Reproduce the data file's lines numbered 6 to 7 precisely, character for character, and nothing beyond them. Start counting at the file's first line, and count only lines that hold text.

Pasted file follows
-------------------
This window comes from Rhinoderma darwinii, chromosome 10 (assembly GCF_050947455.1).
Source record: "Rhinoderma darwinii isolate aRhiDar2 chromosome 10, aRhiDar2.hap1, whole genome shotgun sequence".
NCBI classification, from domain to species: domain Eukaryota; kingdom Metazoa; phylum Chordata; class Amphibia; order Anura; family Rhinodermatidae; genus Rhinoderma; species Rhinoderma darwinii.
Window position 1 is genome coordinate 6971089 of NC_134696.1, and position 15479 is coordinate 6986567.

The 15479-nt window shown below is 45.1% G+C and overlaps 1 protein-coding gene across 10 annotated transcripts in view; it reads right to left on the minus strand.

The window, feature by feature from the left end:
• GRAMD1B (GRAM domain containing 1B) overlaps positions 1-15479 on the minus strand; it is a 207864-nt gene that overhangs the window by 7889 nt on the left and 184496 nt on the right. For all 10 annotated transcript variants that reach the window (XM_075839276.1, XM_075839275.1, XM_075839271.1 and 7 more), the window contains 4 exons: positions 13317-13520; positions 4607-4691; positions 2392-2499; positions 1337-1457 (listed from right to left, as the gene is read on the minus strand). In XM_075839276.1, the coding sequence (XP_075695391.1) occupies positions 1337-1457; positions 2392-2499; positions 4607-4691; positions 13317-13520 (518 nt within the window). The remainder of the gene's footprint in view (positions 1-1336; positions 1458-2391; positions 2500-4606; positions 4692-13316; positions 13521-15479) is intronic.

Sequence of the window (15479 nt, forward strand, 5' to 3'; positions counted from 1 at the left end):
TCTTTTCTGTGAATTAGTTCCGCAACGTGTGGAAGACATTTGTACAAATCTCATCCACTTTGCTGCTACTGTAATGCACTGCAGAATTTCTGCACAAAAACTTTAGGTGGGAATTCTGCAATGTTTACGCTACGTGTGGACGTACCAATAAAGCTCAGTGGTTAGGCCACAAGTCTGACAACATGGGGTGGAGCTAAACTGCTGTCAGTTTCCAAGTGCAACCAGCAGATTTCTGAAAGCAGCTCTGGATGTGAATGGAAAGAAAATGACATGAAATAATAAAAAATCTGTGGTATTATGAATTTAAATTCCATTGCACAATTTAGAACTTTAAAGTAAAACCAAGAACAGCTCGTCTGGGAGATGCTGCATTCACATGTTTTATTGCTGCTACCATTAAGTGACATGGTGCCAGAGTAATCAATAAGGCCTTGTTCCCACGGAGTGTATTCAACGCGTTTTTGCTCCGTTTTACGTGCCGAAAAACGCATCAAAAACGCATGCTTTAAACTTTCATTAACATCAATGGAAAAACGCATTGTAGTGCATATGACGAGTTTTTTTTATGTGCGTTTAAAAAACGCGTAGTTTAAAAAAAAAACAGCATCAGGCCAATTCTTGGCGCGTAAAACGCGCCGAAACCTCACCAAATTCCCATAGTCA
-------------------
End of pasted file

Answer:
The window, feature by feature from the left end:
• GRAMD1B (GRAM domain containing 1B) overlaps positions 1-15479 on the minus strand; it is a 207864-nt gene that overhangs the window by 7889 nt on the left and 184496 nt on the right. For all 10 annotated transcript variants that reach the window (XM_075839276.1, XM_075839275.1, XM_075839271.1 and 7 more), the window contains 4 exons: positions 13317-13520; positions 4607-4691; positions 2392-2499; positions 1337-1457 (listed from right to left, as the gene is read on the minus strand). In XM_075839276.1, the coding sequence (XP_075695391.1) occupies positions 1337-1457; positions 2392-2499; positions 4607-4691; positions 13317-13520 (518 nt within the window). The remainder of the gene's footprint in view (positions 1-1336; positions 1458-2391; positions 2500-4606; positions 4692-13316; positions 13521-15479) is intronic.